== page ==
This month, the U.S. Department of Labor (DOL) announced that a California food manufacturer will pay $650,000 as a result of their illegal worker misclassification. Briefly, the employer failed to pay overtime wages to employees it misclassified as independent contractors and exempt from overtime. In October 2022, the DOL published a proposed independent contractor rule to prevent worker misclassification. The proposed rule would apply a six-factor economic reality test to classifying employees versus independent contractors.

The FLSA and Worker Misclassification

The Fair Labor Standards Act (FLSA) is the country’s primary federal wage and hour law and one of five main employment laws all businesses must know. As such, the FLSA provides a minimum wage and overtime protections for virtually all U.S. workers. Generally, the FLSA requires private sector and government employers to pay a federal minimum wage of not less than $7.25 an hour and an overtime pay rate of one and one-half the regular pay rate during hours worked over 40 a week.

However, some employers illegally and inaccurately classify their workers as independent contractors to avoid paying required overtime. What’s more, this illegal worker misclassification denies employees benefits and protections to which they are legally entitled. It’s worth noting that misclassifying employees is illegal even if the employee agrees to the erroneous classification. Independent contractors differ from employees in that they:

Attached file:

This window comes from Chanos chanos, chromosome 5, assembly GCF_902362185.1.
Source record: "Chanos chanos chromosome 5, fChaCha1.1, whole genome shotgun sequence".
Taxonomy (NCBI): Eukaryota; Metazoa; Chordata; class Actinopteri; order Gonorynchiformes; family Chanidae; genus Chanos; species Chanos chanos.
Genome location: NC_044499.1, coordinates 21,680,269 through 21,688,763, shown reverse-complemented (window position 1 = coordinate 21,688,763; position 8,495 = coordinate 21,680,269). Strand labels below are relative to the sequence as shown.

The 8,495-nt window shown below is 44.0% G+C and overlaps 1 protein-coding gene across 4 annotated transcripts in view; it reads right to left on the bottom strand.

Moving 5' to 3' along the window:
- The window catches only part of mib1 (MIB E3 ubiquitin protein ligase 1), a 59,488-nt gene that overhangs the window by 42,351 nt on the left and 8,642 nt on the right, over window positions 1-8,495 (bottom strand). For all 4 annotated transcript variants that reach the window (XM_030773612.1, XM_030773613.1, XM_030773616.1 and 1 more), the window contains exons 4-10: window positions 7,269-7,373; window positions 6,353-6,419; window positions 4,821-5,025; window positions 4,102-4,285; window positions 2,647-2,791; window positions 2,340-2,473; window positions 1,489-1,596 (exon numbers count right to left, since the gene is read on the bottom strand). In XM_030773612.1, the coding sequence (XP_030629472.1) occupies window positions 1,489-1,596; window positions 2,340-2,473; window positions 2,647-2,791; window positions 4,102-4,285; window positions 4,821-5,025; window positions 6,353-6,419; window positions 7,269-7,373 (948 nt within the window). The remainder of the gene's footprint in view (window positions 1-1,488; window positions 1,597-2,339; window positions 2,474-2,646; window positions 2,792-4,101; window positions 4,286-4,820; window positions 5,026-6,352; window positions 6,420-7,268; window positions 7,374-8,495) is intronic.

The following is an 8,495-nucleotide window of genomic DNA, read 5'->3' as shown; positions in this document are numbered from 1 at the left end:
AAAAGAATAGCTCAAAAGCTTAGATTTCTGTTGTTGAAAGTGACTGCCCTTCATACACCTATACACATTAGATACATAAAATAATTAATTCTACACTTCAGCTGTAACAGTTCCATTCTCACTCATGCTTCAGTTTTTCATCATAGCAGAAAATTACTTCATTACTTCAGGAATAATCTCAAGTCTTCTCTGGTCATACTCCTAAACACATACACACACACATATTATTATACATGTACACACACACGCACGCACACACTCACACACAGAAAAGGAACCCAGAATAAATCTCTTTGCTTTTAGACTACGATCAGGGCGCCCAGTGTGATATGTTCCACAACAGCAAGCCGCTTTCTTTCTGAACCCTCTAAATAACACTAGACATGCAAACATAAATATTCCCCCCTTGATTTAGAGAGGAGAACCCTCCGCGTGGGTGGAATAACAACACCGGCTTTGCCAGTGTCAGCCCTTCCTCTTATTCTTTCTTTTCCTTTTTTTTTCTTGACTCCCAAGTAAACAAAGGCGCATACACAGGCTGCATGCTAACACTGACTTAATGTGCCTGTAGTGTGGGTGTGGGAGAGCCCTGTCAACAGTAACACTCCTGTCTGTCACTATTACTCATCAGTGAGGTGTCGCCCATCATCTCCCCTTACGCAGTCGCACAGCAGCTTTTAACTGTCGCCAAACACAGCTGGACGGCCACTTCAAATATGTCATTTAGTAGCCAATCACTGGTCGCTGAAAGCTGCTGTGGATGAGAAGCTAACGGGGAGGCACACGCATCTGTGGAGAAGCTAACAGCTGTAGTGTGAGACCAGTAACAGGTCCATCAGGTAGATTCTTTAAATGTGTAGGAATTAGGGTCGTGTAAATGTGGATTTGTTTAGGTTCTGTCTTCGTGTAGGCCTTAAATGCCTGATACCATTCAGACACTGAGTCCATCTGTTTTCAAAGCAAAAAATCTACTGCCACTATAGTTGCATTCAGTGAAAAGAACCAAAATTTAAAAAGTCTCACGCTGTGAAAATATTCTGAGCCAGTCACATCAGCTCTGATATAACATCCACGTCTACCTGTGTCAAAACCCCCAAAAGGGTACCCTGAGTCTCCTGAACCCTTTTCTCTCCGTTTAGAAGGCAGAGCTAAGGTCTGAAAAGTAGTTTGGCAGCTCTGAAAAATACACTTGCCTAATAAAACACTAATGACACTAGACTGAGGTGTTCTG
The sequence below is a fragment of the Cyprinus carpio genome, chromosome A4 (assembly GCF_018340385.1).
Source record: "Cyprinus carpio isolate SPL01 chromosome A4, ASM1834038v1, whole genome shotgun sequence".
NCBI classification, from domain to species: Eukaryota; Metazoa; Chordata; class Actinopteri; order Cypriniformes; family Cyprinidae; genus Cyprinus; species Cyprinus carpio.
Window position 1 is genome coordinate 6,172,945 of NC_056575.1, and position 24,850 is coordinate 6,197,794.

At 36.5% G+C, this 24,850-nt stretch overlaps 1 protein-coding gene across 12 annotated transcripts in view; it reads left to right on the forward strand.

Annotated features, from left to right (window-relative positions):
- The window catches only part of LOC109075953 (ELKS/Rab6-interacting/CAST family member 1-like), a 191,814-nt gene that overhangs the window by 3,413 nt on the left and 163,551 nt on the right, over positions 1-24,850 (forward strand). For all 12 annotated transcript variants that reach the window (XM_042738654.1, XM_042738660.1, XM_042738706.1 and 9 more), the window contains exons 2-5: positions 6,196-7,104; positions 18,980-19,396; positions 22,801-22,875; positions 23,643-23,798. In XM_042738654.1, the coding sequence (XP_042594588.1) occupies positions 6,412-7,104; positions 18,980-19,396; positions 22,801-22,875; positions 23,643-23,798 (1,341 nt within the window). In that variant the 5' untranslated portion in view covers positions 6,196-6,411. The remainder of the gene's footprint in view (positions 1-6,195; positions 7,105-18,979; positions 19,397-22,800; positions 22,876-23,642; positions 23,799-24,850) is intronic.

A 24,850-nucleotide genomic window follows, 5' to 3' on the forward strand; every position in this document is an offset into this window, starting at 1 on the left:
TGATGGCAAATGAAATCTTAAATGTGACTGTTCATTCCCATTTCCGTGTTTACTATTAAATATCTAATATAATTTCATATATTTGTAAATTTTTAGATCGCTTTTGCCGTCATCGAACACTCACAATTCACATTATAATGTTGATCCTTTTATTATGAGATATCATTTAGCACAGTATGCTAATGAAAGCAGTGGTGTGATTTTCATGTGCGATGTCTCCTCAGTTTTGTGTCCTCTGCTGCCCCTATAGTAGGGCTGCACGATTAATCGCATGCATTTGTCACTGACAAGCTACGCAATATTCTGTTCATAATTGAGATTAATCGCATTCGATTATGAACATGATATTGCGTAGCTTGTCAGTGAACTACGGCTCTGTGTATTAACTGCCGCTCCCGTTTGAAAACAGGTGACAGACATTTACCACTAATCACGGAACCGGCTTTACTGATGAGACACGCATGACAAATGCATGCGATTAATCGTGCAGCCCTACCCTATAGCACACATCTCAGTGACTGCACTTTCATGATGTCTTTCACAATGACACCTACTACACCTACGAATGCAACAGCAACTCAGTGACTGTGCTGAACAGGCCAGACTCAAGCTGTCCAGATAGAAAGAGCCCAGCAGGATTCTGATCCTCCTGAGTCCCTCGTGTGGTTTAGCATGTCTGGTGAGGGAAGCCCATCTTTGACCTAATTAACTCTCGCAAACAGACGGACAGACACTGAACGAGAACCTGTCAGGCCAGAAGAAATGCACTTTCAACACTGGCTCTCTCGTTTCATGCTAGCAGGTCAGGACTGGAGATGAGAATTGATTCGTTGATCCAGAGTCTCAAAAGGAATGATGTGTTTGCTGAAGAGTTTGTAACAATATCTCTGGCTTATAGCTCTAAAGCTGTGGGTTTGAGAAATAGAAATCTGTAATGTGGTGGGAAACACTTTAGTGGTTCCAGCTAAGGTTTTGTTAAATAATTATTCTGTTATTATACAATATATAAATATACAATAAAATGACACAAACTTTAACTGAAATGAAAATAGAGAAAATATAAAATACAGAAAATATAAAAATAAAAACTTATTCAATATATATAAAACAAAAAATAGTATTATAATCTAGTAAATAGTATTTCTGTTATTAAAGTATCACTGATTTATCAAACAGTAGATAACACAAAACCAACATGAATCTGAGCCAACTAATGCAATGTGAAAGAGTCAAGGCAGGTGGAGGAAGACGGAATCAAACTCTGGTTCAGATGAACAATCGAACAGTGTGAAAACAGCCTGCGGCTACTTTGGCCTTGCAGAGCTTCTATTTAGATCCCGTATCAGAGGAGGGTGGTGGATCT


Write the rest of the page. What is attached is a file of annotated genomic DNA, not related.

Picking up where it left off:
• control their own workload or run their own business,
  • provide their own materials,
  • work with multiple clients, and
  • deal with temporary client relationships.

Background of the Worker Misclassification Case

An investigation by the DOL’s Wage and Hour Division (WHD) found that the employer misclassified delivery drivers as independent contractors. In doing so, the employer denied the workers overtime wages for any hours worked over 40 in a workweek. Along with the illegal worker misclassification, the employer failed to keep accurate employee records for these drivers. Additionally, investigators found that the employer forced many workers to enter into arbitration agreements to handle employment disputes outside of court. However, private arbitration agreements do not prevent the DOL from filing its own lawsuit.

Consent Judgment in the Case

In April 2023, the U.S. District Court for the Central District of California (the Court) entered its consent judgment. The consent judgment requires the employer to pay back wages in the amount of $650,000 to 26 delivery drivers. Furthermore, the Court forbade the employer permanently from violating the FLSA. Specifically, the employer must ensure that they pay any current and future employees who work more than 40 hours in a workweek the required overtime rate of time-and-one-half.